Early in his life, Cassius showed a hatred of tyrants. This failed to change as he aged and assumed power. During the Great Roman Civil War, he sided with Optimates and Pompey, fearing that Julius Caesar would become a dictator. He heard of Pompey’s defeat at Pharsalus and fled for the Hellespont but was captured by Caesar along the way. Caesar was merciful, appointing him legate. After the war, Cassius spent two officeless years in Rome.
He plotted to assassinate the newly appointed dictator in perpetuity and drew Brutus into the scheme. After Caesar was dead, Antony assumed power, and Cassius essentially committed suicide two years later.
Brutus’s family, the gens Junia, was known for its hatred of tyrants; one of his ancestors overthrew the King of Rome. Once he joined the Senate, he aligned with the Optimates. During the Great Roman Civil War, he stuck by them, but Julius Caesar showed him much mercy: in fact, he ordered his officers to not struggle with him for fear of hurting him. After the war, he was restored to political office by Caesar but was soon persuaded by Cassius to join in the most famous assassination in all of history.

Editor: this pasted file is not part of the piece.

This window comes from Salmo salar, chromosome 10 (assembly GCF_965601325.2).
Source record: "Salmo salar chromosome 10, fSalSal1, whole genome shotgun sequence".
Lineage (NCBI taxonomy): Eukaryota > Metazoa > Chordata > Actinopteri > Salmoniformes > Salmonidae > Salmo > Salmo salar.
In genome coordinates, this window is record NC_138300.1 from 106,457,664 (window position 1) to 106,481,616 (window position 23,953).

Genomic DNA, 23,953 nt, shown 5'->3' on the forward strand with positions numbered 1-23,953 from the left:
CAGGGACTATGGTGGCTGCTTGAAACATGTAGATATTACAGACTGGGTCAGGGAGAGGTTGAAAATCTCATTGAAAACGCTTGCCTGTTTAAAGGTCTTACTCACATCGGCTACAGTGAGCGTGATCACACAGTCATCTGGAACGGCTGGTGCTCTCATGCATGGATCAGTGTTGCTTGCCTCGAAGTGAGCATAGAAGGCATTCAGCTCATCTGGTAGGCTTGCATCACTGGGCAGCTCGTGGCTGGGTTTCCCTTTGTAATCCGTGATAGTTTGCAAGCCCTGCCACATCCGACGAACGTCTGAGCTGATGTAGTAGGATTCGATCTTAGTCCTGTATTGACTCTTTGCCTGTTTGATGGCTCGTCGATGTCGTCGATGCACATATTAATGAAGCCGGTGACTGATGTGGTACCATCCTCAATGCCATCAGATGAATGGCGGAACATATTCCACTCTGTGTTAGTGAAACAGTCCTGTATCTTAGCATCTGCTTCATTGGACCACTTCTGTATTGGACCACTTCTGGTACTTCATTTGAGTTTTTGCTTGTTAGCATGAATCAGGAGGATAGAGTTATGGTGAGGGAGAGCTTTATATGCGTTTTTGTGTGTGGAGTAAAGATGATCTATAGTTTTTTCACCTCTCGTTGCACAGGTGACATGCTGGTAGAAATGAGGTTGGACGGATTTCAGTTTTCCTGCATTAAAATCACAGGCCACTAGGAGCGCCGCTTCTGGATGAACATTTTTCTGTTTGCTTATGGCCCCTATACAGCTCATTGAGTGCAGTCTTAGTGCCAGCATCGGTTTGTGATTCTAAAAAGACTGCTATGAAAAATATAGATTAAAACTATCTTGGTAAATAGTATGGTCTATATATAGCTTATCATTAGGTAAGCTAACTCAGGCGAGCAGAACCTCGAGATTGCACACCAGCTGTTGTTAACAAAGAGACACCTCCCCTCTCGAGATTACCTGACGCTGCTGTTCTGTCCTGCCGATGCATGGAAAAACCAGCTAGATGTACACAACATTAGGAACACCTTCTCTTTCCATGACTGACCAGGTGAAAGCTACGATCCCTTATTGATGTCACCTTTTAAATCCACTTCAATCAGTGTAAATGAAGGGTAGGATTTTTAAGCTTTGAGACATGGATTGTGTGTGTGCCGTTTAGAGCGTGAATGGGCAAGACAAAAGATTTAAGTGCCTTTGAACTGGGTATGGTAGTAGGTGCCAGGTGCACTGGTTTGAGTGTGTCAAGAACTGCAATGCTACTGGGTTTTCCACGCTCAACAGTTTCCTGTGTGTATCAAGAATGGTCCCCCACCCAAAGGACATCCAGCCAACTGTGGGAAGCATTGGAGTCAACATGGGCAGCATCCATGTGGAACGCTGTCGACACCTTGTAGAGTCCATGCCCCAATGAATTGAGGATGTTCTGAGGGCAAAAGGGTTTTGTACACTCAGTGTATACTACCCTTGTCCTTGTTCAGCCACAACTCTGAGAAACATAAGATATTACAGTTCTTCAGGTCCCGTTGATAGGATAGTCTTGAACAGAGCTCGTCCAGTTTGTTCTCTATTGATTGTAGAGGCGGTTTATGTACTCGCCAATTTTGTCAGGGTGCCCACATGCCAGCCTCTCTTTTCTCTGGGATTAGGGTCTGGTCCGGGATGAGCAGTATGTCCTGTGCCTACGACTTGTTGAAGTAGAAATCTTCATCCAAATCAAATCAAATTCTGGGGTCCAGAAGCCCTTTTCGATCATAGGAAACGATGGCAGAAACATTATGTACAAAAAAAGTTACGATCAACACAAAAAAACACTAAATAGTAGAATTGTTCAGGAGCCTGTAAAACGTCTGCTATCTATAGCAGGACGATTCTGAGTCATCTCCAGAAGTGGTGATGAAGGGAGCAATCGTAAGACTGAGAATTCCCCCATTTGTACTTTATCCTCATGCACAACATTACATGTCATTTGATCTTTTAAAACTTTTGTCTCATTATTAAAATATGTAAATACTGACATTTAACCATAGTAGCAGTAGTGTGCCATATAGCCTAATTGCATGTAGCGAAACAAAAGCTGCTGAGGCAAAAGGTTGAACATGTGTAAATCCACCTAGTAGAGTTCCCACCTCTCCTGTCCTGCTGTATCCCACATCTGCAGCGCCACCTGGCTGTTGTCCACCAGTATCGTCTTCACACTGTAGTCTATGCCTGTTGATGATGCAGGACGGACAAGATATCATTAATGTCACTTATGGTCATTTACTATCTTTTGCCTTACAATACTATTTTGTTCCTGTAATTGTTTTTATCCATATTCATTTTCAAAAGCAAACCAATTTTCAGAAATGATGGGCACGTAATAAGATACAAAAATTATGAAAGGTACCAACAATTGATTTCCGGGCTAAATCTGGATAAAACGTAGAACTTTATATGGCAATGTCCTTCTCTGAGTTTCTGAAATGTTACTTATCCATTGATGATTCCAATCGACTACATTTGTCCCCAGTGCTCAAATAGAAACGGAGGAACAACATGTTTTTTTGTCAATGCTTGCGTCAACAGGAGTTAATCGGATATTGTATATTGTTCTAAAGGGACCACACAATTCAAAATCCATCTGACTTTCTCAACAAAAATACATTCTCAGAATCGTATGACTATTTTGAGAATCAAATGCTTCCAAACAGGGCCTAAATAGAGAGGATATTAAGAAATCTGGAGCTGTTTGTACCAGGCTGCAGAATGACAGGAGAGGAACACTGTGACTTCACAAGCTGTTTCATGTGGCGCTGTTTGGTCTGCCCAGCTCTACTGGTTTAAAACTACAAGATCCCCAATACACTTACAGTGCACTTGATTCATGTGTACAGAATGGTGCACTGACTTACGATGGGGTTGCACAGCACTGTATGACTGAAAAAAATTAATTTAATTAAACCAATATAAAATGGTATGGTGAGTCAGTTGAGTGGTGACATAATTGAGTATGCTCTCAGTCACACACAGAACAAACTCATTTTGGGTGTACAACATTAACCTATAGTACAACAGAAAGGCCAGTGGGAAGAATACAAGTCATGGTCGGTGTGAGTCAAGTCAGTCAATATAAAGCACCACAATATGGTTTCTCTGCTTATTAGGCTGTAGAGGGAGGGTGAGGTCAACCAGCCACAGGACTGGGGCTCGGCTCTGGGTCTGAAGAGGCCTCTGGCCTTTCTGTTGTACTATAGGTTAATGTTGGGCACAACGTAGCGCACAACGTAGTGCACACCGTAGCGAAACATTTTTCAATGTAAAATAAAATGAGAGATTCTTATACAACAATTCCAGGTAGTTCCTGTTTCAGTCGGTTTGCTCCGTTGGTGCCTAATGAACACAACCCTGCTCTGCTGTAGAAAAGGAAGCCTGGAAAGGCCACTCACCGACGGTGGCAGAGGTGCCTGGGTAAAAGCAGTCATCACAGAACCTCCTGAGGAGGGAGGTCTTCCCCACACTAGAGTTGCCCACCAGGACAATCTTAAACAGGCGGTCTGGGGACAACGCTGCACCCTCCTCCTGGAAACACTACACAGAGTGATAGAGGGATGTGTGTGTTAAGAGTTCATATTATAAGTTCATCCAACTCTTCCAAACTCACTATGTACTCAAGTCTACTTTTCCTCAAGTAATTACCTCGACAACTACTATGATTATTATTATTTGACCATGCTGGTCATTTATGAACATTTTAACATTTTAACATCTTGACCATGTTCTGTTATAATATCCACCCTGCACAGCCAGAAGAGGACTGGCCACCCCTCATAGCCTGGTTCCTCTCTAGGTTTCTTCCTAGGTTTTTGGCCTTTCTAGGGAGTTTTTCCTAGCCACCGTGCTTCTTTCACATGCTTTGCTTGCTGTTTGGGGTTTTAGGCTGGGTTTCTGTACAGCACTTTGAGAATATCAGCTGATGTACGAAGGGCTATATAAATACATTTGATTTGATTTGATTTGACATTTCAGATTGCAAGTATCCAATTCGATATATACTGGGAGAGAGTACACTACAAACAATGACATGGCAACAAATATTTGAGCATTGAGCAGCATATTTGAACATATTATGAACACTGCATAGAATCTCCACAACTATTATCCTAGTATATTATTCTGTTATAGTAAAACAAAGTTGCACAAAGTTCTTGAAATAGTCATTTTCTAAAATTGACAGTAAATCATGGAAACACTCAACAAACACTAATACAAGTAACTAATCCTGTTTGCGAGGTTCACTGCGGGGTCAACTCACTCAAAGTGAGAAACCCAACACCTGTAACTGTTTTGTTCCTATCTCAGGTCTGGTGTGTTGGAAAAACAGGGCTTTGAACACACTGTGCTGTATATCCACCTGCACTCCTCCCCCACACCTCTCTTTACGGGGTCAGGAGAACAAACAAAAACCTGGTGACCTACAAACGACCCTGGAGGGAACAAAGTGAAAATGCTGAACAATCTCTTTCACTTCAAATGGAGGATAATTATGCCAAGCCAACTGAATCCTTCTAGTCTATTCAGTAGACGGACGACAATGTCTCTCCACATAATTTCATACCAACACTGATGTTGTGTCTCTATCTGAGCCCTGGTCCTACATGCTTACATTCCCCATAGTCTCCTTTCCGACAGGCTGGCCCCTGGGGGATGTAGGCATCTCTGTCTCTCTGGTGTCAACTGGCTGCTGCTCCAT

“Et tu, Brute? Then fall, Caesar!” – Shakespeare’s depiction of Caesar.
While this line is probably fictional, it expresses Caesar’s emotion at the time extremely well. According to Plutarch, when Caesar saw Brutus among the assassins, he covered his head with his toga and resigned himself to his fate. Legend says that the strong feelings Caesar felt for Brutus were due to Caesar being Brutus’ father, which would greatly amplify the heinousness of the crime. While this is disputed, it is definite that the two had a very close relationship. He joins Judas and his co-conspirator Cassius in being held in Satan’s three mouths in Dante’s Inferno.